Ornette: Made in America (1985)
Average Rating: 7.2/10
Reviews Counted: 12
Fresh: 10 | Rotten: 2
No consensus yet.
Average Rating: 7.3/10
Critic Reviews: 8
Fresh: 7 | Rotten: 1
No consensus yet.
Average Rating: 3.6/5
User Ratings: 76
Few intersections are as potentially thrilling and explosive as the meeting of great artists from different disciplines. When Oscar (R)-winning filmmaker (and former dancer) Shirley Clarke trained her cameras and creativity on jazz great Ornette Coleman, the result was a documentary portrait like no other - kaleidoscopic, mesmerizing and well, cosmic. This meeting of extraordinary New York talents originated in Forth Worth in the early 1980s. Producer Kathelin Hoffman was preparing to open
Aug 31, 2012 Limited
Ms. Clarke's portrait is of an extraordinary artist and genuinely likable man.
Coleman's life and work are treated as a continuum, which Clarke pulls from at will.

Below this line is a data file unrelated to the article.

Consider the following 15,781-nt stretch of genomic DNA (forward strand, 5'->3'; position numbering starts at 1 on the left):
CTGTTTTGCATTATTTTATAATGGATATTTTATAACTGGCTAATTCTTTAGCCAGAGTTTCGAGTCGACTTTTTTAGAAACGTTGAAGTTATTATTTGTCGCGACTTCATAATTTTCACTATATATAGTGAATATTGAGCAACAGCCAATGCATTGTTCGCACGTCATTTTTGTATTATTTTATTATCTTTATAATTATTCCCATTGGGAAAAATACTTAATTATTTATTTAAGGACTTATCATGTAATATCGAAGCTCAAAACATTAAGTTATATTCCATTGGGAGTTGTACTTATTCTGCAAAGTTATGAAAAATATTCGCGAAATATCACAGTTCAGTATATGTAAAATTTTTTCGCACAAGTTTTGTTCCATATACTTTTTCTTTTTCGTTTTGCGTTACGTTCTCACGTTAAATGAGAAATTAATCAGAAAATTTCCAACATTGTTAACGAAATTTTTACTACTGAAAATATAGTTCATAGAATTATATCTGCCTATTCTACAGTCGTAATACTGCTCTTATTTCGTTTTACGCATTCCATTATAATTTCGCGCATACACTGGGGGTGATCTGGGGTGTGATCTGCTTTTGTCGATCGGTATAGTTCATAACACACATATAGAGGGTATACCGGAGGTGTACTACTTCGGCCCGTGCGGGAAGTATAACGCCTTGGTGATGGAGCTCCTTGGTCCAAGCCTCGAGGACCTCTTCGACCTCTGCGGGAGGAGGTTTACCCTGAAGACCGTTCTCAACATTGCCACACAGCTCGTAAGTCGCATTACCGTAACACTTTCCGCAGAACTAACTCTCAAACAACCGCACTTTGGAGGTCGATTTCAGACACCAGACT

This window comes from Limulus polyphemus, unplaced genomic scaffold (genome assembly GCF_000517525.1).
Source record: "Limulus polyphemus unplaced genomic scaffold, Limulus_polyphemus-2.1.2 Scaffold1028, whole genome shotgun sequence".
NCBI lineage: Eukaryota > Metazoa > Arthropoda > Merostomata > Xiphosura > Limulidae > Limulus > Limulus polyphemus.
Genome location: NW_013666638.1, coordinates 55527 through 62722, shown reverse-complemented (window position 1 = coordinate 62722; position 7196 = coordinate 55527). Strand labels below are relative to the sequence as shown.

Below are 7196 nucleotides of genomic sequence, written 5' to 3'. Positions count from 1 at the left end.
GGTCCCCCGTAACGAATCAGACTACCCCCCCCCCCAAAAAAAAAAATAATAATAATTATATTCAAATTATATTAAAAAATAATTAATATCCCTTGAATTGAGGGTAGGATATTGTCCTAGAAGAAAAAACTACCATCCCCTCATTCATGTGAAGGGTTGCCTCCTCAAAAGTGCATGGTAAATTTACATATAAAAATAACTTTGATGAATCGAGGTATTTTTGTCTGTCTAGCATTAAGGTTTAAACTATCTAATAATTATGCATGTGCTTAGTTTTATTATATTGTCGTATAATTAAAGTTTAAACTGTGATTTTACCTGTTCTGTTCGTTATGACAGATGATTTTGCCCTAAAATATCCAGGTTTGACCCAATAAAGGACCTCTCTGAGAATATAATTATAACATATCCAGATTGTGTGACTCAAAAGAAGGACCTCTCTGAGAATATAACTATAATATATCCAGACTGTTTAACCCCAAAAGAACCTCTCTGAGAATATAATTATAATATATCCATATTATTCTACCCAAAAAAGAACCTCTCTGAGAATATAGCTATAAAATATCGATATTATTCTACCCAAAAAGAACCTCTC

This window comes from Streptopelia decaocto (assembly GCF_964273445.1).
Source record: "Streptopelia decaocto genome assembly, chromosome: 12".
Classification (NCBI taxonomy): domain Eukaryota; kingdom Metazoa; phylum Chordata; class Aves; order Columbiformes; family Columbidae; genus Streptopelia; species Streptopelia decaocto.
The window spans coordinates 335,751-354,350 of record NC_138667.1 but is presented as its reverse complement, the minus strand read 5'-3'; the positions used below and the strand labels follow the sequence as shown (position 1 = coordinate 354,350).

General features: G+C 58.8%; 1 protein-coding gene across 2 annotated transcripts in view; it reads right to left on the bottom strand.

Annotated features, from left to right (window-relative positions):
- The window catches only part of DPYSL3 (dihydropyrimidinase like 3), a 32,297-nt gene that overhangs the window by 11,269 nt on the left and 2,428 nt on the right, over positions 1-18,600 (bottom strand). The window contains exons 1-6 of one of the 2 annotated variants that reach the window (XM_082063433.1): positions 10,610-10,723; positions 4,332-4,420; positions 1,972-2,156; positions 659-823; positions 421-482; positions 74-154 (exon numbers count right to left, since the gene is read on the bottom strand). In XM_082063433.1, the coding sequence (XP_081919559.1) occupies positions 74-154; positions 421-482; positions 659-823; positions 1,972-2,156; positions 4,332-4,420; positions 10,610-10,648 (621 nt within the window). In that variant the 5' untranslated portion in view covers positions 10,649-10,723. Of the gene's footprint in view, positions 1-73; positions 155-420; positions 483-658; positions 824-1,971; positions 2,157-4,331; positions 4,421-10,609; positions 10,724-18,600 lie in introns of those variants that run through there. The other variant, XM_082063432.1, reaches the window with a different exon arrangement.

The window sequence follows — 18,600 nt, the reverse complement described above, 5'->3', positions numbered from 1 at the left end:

A hazy but inviting glimpse of the great modern jazz musician and his world.
For the sight and sound of the man in action (including some fine archive footage from the early '70s), it's essential viewing for any jazz aficionado.
It's significant that Coleman tells Clarke's cameras that he thought of being an architect or 'brain specialist' before becoming a musician; as a jazz composer, instrumentalist and bandleader, he achieved all his goals.
Heeding Louis Armstrong's 'if you gotta ask you'll never know,' this film does not attempt the impossibility of explicating the difficult music, on which you groove or you don't.
Shirley Clarke's portraiture eschews cohesive biography and often spirals off into lyrical dissonance.
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